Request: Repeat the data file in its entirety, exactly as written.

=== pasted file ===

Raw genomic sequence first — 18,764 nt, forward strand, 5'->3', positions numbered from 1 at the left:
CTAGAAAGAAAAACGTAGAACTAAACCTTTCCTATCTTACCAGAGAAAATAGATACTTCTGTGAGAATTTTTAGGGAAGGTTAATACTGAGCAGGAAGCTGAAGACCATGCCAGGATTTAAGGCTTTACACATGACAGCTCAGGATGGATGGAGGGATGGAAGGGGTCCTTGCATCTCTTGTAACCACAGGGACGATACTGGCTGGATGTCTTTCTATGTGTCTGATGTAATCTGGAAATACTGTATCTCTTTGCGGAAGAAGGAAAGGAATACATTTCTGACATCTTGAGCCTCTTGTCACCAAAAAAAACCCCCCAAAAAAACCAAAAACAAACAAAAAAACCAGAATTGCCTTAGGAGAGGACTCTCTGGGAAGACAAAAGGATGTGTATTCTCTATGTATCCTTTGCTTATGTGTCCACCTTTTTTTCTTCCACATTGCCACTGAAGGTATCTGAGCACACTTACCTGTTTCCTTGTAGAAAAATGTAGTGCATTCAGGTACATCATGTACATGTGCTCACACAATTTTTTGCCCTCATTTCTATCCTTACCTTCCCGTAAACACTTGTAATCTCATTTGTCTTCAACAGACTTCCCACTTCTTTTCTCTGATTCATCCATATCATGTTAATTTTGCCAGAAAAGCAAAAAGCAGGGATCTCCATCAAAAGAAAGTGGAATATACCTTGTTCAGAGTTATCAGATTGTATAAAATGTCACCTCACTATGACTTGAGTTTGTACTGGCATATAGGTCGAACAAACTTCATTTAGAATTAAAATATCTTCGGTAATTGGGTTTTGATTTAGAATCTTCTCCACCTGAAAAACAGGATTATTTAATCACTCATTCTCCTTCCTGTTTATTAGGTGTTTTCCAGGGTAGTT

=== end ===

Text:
Raw genomic sequence first — 18,764 nt, forward strand, 5'->3', positions numbered from 1 at the left:
CTAGAAAGAAAAACGTAGAACTAAACCTTTCCTATCTTACCAGAGAAAATAGATACTTCTGTGAGAATTTTTAGGGAAGGTTAATACTGAGCAGGAAGCTGAAGACCATGCCAGGATTTAAGGCTTTACACATGACAGCTCAGGATGGATGGAGGGATGGAAGGGGTCCTTGCATCTCTTGTAACCACAGGGACGATACTGGCTGGATGTCTTTCTATGTGTCTGATGTAATCTGGAAATACTGTATCTCTTTGCGGAAGAAGGAAAGGAATACATTTCTGACATCTTGAGCCTCTTGTCACCAAAAAAAACCCCCCAAAAAAACCAAAAACAAACAAAAAAACCAGAATTGCCTTAGGAGAGGACTCTCTGGGAAGACAAAAGGATGTGTATTCTCTATGTATCCTTTGCTTATGTGTCCACCTTTTTTTCTTCCACATTGCCACTGAAGGTATCTGAGCACACTTACCTGTTTCCTTGTAGAAAAATGTAGTGCATTCAGGTACATCATGTACATGTGCTCACACAATTTTTTGCCCTCATTTCTATCCTTACCTTCCCGTAAACACTTGTAATCTCATTTGTCTTCAACAGACTTCCCACTTCTTTTCTCTGATTCATCCATATCATGTTAATTTTGCCAGAAAAGCAAAAAGCAGGGATCTCCATCAAAAGAAAGTGGAATATACCTTGTTCAGAGTTATCAGATTGTATAAAATGTCACCTCACTATGACTTGAGTTTGTACTGGCATATAGGTCGAACAAACTTCATTTAGAATTAAAATATCTTCGGTAATTGGGTTTTGATTTAGAATCTTCTCCACCTGAAAAACAGGATTATTTAATCACTCATTCTCCTTCCTGTTTATTAGGTGTTTTCCAGGGTAGTT